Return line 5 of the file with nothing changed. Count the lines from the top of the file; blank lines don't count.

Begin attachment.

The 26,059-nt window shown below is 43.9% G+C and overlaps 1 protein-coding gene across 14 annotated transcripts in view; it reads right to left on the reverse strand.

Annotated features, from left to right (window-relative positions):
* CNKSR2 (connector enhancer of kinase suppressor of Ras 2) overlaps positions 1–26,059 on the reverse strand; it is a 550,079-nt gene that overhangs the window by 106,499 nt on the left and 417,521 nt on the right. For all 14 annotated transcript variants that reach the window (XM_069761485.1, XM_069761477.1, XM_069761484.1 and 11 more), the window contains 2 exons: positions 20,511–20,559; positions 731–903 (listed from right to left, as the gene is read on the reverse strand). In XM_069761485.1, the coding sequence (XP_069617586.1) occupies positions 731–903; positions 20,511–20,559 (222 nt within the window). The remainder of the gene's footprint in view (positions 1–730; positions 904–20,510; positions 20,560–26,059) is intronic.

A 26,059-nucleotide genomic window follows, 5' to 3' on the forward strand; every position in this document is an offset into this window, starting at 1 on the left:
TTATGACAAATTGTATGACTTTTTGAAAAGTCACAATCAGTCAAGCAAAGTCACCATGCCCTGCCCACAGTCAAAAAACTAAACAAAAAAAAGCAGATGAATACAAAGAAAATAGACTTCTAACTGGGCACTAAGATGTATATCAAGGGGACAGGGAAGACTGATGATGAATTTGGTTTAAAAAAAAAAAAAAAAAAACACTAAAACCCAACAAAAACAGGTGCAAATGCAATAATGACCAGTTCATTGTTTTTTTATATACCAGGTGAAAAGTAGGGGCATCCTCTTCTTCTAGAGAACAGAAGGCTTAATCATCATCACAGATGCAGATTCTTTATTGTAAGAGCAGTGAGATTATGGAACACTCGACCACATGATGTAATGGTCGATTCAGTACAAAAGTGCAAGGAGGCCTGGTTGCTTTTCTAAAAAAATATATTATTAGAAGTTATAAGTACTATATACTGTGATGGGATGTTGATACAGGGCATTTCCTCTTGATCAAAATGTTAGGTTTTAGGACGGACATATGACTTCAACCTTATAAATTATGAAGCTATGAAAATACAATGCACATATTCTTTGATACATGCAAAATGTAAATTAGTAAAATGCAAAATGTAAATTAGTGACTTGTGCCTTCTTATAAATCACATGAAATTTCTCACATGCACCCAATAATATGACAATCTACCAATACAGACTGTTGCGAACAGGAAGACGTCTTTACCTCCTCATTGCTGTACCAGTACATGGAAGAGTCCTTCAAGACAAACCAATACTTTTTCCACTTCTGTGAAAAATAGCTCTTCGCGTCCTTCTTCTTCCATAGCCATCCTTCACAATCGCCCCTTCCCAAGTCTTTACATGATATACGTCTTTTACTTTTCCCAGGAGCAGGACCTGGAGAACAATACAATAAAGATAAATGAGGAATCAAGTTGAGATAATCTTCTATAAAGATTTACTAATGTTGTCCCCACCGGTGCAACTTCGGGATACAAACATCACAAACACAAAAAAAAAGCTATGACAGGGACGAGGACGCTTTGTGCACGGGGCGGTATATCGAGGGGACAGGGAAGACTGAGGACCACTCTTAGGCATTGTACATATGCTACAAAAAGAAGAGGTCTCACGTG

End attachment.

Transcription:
TTATGACAAATTGTATGACTTTTTGAAAAGTCACAATCAGTCAAGCAAAGTCACCATGCCCTGCCCACAGTCAAAAAACTAAACAAAAAAAAGCAGATGAATACAAAGAAAATAGACTTCTAACTGGGCACTAAGATGTATATCAAGGGGACAGGGAAGACTGATGATGAATTTGGTTTAAAAAAAAAAAAAAAAAAACACTAAAACCCAACAAAAACAGGTGCAAATGCAATAATGACCAGTTCATTGTTTTTTTATATACCAGGTGAAAAGTAGGGGCATCCTCTTCTTCTAGAGAACAGAAGGCTTAATCATCATCACAGATGCAGATTCTTTATTGTAAGAGCAGTGAGATTATGGAACACTCGACCACATGATGTAATGGTCGATTCAGTACAAAAGTGCAAGGAGGCCTGGTTGCTTTTCTAAAAAAATATATTATTAGAAGTTATAAGTACTATATACTGTGATGGGATGTTGATACAGGGCATTTCCTCTTGATCAAAATGTTAGGTTTTAGGACGGACATATGACTTCAACCTTATAAATTATGAAGCTATGAAAATACAATGCACATATTCTTTGATACATGCAAAATGTAAATTAGTAAAATGCAAAATGTAAATTAGTGACTTGTGCCTTCTTATAAATCACATGAAATTTCTCACATGCACCCAATAATATGACAATCTACCAATACAGACTGTTGCGAACAGGAAGACGTCTTTACCTCCTCATTGCTGTACCAGTACATGGAAGAGTCCTTCAAGACAAACCAATACTTTTTCCACTTCTGTGAAAAATAGCTCTTCGCGTCCTTCTTCTTCCATAGCCATCCTTCACAATCGCCCCTTCCCAAGTCTTTACATGATATACGTCTTTTACTTTTCCCAGGAGCAGGACCTGGAGAACAATACAATAAAGATAAATGAGGAATCAAGTTGAGATAATCTTCTATAAAGATTTACTAATGTTGTCCCCACCGGTGCAACTTCGGGATACAAACATCACAAACACAAAAAAAAAGCTATGACAGGGACGAGGACGCTTTGTGCACGGGGCGGTATATCGAGGGGACAGGGAAGACTGAGGACCACTCTTAGGCATTGTACATATGCTACAAAAAGAAGAGGTCTCACGTG